Well, I often wonder about that myself, but Mary is a very private person with her emotions (much more like a man in that respect). So, I can only surmise what she might be feeling from the little clues I can pick up.

I think of the two (emotional profit and physical security) she is VASTLY more concerned with physical security. Naturally, like all women, she would like both. But also like all women, when it comes down to it, diamonds are a girl's best friend. It's not that you want to be rich - having a huge surplus is not the issue. Even a small, one room apartment will do, as long as the woman is sure she can keep it.

That is the real key, both for Mary and women in general: to know that what you have won't be taken away. That is why Mary gets so emotionally raw whenever our finances are a bit shakey. When we have enough in the bank to feel secure, she often comes to me without ever having had a conversation with me about money and says, "I don't know why, but I really feel content." Well, I know why - it's the security.

Now, beyond that, of course she would like a man to hold her and take care of her. I imagine that my knowing that is a big part of what keeps me here. I can't bring myself to leave her with nothing in that area. At least I can hold her when she is sad, take charge with strength when she is afraid or depressed, and give her father-like guidance when she is lost.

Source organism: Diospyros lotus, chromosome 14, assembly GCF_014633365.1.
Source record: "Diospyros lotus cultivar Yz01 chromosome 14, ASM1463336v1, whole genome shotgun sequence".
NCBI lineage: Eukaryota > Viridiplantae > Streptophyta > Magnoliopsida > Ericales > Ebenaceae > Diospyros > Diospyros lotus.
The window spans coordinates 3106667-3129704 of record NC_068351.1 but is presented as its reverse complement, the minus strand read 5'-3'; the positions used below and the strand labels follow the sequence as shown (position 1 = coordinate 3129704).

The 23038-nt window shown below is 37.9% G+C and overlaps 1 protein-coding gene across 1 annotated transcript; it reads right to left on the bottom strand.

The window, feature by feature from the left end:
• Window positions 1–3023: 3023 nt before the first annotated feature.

Of course, those are just the things I am looking for myself, not the things I want to be providing. But, with all her loyalty, well that means a lot to me. So, I'm willing to do what I can, even if it comes at an emotional cost to me.

Would she be better off if I left? Am I just a tranquilizer for her real needs? Would she find a good man if I gave her the space to grow into? Who knows! And would I be able to let the unpleasant attitudes I must adopt for her fade away if I was gone? Would I be able to have a stronger relationship with a man or would I remain alone in an apartment? Who knows!

I stay out of love and fear. She desires me to stay out of love and fear. Love of each other, fear of the alternatives. We have each overcome so much in our lives, I wonder if either of us will ever have the strength to risk it all, yet again, for something that might be better but could just as easily be worse?

I'll let you know in thirty or forty years....

This letter is long enough. I hope I haven't offended. This was not my intent. Please respond.